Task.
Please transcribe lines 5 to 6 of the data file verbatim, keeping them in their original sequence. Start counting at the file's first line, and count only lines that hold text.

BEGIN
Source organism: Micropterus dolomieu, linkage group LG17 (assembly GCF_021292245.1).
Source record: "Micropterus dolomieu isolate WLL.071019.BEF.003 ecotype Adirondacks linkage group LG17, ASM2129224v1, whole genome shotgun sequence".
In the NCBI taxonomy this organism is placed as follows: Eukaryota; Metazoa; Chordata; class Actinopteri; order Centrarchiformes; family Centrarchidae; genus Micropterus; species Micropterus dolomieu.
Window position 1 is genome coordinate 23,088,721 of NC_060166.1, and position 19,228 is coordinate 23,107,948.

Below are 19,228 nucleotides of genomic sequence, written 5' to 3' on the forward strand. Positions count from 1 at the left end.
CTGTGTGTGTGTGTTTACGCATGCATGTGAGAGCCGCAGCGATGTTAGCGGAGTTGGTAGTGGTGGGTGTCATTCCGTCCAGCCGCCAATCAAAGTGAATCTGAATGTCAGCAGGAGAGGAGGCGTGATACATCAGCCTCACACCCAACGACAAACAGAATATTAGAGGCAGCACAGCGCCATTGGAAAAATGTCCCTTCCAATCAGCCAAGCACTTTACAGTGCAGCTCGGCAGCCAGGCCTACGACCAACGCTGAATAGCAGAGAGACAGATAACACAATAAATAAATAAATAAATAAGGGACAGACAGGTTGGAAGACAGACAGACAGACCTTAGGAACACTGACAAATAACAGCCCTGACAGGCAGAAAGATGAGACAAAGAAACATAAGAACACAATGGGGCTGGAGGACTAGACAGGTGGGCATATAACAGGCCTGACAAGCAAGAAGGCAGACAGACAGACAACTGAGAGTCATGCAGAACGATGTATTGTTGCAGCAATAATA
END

Below are 19,228 nucleotides of genomic sequence, written 5' to 3' on the forward strand. Positions count from 1 at the left end.
CTGTGTGTGTGTGTTTACGCATGCATGTGAGAGCCGCAGCGATGTTAGCGGAGTTGGTAGTGGTGGGTGTCATTCCGTCCAGCCGCCAATCAAAGTGAATCTGAATGTCAGCAGGAGAGGAGGCGTGATACATCAGCCTCACACCCAACGACAAACAGAATATTAGAGGCAGCACAGCGCCATTGGAAAAATGTCCCTTCCAATCAGCCAAGCACTTTACAGTGCAGCTCGGCAGCCAGGCCTACGACCAACGCTGAATAGCAGAGAGACAGATAACACAATAAATAAATAAATAAATAAGGGACAGACAGGTTGGAAGACAGACAGACAGACCTTAGGAACACTGACAAATAACAGCCCTGACAGGCAGAAAGATGAGACAAAGAAACATAAGAACACAATGGGGCTGGAGGACTAGACAGGTGGGCATATAACAGGCCTGACAAGCAAGAAGGCAGACAGACAGACAACTGAGAGTCATGCAGAACGATGTATTGTTGCAGCAATAATA